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When life gives you plots … and stitches

Sometimes you don’t have to look far to find the mysteries, the wonder, the tragedy or the ironies in life that make a good plot. My readers haven’t heard from me because of a recent tragedy. They are hearing from me now because of an irony.

As my Facebook and local friends know, my family lost my father in February. He has suffered from Advanced Alzheimer’s for several years, went into the hospital with pneumonia, then came out with a diagnosis of lung cancer. After a short, heart-rending struggle to find him a stable environment, we had him in a place that could care for him—he lasted one week before passing away, shocking all of us and providing me one of the greatest sadnesses of my life.

The pain of that loss is too fresh and deep to put into words. And while I’ve lost myself in working on book four to keep my mind off the negative, I’ve been unable to be write down anything personal. A good conk on the head is just the cure.

Last Friday, I kissed my daughter goodnight, climbed the stairs (she has a room in the basement), went to the kitchen for my usual big cup of water and woke up on the kitchen floor. My daughter, her friend and my husband were hovering over me with horrified faces. I just lay there not understanding what was going on until I moved my hand to my head and came back with a very bloody hand. I don’t remember how I tripped; I only knew I was faint when I tried to get up. I spent the next few minutes trying not to pass out with the help of my daughter, my husband, then the EMS personnel. I feel sorry for the poor EMS driver who listened to me babble all the way to the hospital as we worked together to keep me awake.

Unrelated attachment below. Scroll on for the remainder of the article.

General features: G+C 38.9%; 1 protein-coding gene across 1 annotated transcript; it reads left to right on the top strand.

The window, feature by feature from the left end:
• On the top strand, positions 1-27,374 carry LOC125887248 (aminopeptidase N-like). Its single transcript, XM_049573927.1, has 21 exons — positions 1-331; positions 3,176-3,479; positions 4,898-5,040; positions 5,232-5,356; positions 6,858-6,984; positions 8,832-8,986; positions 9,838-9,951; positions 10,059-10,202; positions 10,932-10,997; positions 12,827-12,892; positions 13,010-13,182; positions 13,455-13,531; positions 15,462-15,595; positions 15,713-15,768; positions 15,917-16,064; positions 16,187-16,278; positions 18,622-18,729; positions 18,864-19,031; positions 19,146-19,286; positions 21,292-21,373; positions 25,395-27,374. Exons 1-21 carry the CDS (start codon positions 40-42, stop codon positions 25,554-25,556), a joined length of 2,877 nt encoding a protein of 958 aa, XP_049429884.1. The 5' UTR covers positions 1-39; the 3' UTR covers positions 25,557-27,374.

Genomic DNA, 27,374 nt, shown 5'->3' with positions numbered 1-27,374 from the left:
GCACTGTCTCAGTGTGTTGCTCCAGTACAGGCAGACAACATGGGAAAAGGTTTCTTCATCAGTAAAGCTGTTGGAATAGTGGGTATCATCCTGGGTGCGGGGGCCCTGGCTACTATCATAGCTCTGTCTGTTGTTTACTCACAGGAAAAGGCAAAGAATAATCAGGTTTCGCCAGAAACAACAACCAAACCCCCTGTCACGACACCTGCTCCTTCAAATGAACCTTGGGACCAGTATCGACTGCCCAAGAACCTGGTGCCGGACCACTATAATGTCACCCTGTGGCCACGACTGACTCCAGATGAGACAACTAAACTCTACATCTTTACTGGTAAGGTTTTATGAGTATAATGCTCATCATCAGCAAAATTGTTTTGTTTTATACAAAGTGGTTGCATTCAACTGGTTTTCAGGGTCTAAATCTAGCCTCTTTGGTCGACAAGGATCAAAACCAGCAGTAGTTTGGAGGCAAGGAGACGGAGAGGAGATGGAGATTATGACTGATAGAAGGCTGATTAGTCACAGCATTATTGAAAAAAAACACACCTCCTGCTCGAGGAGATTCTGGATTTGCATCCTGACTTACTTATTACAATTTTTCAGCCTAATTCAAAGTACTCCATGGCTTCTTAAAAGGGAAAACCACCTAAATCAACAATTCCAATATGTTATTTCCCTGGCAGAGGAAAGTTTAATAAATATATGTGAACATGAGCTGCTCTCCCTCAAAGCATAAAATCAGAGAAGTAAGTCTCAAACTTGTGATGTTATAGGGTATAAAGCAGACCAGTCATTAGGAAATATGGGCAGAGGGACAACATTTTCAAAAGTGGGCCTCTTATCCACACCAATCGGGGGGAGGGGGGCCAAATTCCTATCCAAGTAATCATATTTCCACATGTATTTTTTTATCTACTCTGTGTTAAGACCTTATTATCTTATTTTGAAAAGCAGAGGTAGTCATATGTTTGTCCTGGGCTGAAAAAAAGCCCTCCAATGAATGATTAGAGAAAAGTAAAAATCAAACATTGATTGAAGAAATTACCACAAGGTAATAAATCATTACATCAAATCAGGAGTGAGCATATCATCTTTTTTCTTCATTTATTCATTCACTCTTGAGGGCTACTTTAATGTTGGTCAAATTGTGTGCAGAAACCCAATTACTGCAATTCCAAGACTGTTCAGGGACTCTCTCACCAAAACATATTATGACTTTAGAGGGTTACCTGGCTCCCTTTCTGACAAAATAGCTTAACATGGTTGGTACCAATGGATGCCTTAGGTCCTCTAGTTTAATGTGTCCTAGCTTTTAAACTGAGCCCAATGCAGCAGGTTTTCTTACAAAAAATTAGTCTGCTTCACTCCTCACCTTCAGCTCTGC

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Dreamstime

My husband and I were in the emergency room for about four and a half hours. I knew I was going to be fine pretty soon after we arrived. The dizziness passed quickly; a cat scan showed no damage; I just had a deep cut to the scalp, which caused the severe bleeding and probably the faintness. But as I lay there so long, chatting with my dear husband, who was trying to get comfortable in a little plastic chair, I couldn’t help being overwhelmed by the reality that after the last few years of being the one in that little plastic chair while mom, then dad lay on the gurney, it was me staring at the ceiling. I have only been to the emergency room once as a patient and that was when I was sixteen. It had been just five weeks since the trip with my dad to the hospital for pneumonia. Mom and I had sat that terrible night for 12 hours trying to keep ourselves positive and awake by doing crossword puzzles and waiting for dad to get a hospital room.

However, that’s not the irony. After everything was stable, I had my stitches and was waiting for release forms, I finally got up from the gurney to visit the ladies room. I realized then as I was shuffling out towards the restroom that not only was I taken to the same emergency facility as dad, I was in the very same room.

Guess I’ll do ANYthing to come with a subject for a blog!!!!

Genilee Swope Parente